One of the mysteries of the English language finally explained.
(of an organ or part) easily detached and shed at an early stage.
- ‘He states that the verification of the occurrence of bracteoles could be useful, because there is a tendency to use ‘absent’ for ‘caducous’, which could lead to erroneous conclusions.’
- ‘Reproduction and dispersion are doubtless accomplished by the caducous branchlets.’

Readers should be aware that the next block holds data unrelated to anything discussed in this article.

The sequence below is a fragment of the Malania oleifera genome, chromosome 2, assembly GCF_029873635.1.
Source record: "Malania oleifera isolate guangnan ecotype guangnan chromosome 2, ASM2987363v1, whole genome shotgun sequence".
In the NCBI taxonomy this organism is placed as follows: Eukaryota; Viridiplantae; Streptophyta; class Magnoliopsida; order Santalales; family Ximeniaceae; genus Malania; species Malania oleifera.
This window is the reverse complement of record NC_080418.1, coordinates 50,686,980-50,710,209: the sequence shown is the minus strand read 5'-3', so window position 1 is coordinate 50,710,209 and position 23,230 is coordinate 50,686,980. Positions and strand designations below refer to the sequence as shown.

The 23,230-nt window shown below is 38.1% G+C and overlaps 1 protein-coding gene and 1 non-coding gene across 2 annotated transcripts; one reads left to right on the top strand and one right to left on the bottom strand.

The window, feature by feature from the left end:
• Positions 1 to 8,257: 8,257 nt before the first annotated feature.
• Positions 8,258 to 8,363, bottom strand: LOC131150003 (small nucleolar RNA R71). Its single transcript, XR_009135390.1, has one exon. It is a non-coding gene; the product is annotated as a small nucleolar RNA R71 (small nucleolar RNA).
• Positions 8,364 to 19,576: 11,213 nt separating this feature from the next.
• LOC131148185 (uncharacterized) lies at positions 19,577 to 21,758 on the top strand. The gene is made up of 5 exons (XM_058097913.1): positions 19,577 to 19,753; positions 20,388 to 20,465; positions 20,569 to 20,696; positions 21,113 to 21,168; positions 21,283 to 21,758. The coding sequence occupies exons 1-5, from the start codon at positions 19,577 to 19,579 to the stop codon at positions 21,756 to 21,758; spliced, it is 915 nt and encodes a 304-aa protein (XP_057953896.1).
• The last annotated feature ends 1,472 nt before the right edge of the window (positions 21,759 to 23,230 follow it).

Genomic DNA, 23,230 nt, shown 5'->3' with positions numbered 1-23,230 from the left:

- ‘In the poppy family, the sepals are caducous.’
- ‘The caducous trees prevail, such as ñire, lenga, rauli and pellín oak, although there are also perennial trees such as cypress, and canas, rushes, etc.’
- ‘It had aseptate hyphae and sporangia were papillate, both caducous and non-caducous, and their shape ranged from ovoid to elongate and distorted.’
Late 17th century (in the sense ‘epileptic’): from Latin caducus ‘liable to fall’ (from cadere ‘to fall’) + -ous.
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